BUSINESS INSIDER – Williams syndrome is a rare genetic condition that causes extreme friendliness. Living with it can be bittersweet.
Since he was 5, Tobi Akbas has been nicknamed “the Mayor” in the affluent suburb of Garrison, New York, where he lives.
When his mom would take him to the supermarket, he would say hi to every person they saw. In high school, he’d wait in front of the school building to greet students as they arrived.
Now 22, Tobi still craves human connection like oxygen. He’s the unofficial ambassador of a Garrison volunteer firefighting squad, handing out candy canes at the annual Santa Run. He posts motivational “Tobi tips” online — as well as sharing them with anyone who asks.
Tobi has a rare genetic condition called Williams syndrome that can be characterized by extreme friendliness, low inhibitions, and a deeply trusting nature.
Those who have it may treat strangers as if they were old friends. Recent studies have found that some of the genetic variants that explain why domesticated dogs are more sociable than wolves are shared by people with Williams syndrome.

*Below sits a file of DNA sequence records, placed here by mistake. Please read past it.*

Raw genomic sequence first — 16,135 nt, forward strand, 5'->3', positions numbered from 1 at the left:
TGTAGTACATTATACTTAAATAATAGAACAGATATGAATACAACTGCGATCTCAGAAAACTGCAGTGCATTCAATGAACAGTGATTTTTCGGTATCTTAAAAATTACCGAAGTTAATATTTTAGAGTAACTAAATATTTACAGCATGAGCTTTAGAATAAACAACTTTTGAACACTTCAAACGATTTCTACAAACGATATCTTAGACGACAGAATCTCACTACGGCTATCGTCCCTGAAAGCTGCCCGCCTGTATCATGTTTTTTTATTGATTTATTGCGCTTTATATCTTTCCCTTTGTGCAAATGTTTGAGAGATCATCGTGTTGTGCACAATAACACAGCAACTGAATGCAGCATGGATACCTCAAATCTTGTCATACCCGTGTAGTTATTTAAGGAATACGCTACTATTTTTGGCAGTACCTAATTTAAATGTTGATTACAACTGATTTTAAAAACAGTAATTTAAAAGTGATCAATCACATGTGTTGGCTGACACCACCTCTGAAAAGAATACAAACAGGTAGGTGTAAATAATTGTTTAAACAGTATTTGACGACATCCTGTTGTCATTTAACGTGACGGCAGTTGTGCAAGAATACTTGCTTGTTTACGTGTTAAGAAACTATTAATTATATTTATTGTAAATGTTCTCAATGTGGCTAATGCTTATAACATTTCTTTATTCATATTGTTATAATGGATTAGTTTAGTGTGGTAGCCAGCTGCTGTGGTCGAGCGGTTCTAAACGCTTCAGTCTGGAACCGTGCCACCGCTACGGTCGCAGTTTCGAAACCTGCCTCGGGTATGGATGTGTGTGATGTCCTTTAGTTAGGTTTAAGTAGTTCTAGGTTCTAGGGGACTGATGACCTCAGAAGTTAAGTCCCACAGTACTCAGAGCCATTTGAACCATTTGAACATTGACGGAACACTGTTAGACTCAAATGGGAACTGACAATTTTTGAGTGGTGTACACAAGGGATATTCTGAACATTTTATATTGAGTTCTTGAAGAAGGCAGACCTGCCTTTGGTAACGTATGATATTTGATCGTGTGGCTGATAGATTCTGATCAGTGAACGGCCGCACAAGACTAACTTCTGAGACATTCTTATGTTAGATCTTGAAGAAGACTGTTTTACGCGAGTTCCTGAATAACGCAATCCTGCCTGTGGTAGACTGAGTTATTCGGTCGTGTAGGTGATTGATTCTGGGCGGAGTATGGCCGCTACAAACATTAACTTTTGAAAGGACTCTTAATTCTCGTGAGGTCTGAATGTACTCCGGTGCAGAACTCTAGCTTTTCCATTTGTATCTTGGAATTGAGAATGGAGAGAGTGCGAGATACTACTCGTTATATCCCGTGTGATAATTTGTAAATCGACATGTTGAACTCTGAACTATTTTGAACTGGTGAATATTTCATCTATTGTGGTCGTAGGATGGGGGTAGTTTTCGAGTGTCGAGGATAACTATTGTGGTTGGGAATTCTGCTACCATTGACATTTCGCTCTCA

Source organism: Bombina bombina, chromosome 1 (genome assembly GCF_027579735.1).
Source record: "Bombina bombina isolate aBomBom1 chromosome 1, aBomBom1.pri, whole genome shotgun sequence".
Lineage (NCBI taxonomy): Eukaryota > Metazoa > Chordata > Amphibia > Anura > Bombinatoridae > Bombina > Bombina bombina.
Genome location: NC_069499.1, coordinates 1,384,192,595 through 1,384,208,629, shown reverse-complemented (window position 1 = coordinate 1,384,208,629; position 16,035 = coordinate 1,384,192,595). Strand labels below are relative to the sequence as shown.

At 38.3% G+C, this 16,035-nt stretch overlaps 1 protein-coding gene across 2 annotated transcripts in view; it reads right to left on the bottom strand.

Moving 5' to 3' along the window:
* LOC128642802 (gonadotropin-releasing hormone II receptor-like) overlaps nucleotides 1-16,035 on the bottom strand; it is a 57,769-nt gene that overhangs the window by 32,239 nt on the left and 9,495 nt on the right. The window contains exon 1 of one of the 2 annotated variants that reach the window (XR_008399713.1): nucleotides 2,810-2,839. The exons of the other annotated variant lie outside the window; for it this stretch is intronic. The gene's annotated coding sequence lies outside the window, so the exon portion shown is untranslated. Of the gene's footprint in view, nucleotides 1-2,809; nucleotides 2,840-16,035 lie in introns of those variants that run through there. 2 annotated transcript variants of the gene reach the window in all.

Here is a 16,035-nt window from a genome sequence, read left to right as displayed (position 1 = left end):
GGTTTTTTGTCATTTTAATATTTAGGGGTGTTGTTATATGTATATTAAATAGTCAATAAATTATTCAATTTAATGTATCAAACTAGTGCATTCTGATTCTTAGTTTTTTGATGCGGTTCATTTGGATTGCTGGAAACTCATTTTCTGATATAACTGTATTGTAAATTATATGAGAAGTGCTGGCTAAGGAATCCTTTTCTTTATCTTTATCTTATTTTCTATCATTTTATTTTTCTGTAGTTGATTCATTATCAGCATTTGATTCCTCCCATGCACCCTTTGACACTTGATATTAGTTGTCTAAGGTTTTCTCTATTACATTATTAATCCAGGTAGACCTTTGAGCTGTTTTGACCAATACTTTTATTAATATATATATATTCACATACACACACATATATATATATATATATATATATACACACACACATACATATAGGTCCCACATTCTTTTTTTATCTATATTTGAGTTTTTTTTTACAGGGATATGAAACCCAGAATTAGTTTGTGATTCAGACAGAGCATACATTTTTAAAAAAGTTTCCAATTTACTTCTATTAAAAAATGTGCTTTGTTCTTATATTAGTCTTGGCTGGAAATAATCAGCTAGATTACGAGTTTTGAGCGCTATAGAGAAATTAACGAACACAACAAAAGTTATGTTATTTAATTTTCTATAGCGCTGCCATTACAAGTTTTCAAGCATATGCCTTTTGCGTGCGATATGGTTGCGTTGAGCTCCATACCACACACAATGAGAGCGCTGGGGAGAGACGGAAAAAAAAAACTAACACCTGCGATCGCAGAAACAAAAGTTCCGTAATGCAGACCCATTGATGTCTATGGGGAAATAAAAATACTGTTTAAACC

It is the result of the deletion of about 20 genes and affects an estimated 20,000 to 30,000 people in the US, according to the Williams Syndrome Association.
People living with the syndrome tend to have a normal life expectancy, though about 80% have cardiovascular issues, sometimes severe ones that can require multiple surgeries. There’s a 50% chance of passing the condition to their children.
Three-quarters have intellectual disability, which can vary from mild to moderate. Most need support throughout their lives.
I’ve traveled to Garrison to spend a few days with Tobi and his family. I want to understand what his life is like and how he’s managing the shift to more independence in his 20s — and maybe to pick up a few Tobi Tips for myself …